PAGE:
The psoas portion originates from the frontal aspect of your spine, in behind your stomach and intestines, and is joined by the iliacus portion as it passes the iliac bones of your pelvis. Together, they attach to a bony lump on the inside of your upper femur (called the lesser trochanter). These muscles cross the hip joint, which is where they have their primary function (hip flexion).
The psoas attaches, as I said, to the front aspect of your spine. It arises from the main bodies and transverse processes of several vertebrae in your lumbar spine. When they are in a lengthened position (when your hips are extended straight out), that extra tension is going to add strain on the joints between the vertebrae of the low back, basically pulling them forward and increasing the curve in your lumbar spine. This causes jamming between the facet joints, irregular pressure on the intervertebral discs (IVDs), and changes the way your pelvis and hips orient themselves, leading to muscular compensation, altered biomechanics, and often pain or discomfort. If it happens on one side, it can also lead to spinal torsion, making it easier to injure the ligaments in your lumbar spine.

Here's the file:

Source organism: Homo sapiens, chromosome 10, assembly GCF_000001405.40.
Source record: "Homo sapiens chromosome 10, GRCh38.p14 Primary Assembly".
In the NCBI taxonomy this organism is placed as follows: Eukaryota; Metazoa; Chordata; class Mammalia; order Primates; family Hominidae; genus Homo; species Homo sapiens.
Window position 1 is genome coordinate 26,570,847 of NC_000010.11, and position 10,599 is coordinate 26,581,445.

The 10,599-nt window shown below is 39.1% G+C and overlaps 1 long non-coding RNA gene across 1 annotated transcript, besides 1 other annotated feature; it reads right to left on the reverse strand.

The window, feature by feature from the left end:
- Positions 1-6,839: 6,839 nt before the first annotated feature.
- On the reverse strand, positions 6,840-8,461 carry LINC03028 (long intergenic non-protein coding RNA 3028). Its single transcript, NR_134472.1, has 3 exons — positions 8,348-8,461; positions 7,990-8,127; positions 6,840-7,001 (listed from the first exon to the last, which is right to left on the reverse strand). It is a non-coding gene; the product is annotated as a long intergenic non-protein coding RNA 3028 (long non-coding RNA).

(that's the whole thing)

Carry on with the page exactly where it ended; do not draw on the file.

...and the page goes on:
Another thing that will greatly improve things is (unfortunately, because everyone hates it)strengthening your core and glutes. These muscles counteract the lumbar hyperextension and forward tilt of your pelvis by pulling up on the front of the pubis (the abdominal muscles), and pulling down on the posterior ilia (gluteal muscles). An assessment of your body mechanics by a certified practitioner may reveal weaknesses in the hip and abdominal region. Once these specific muscle weaknesses are diagnosed, a corrective and specific exercise regimen can be provided for your individualized case and needs.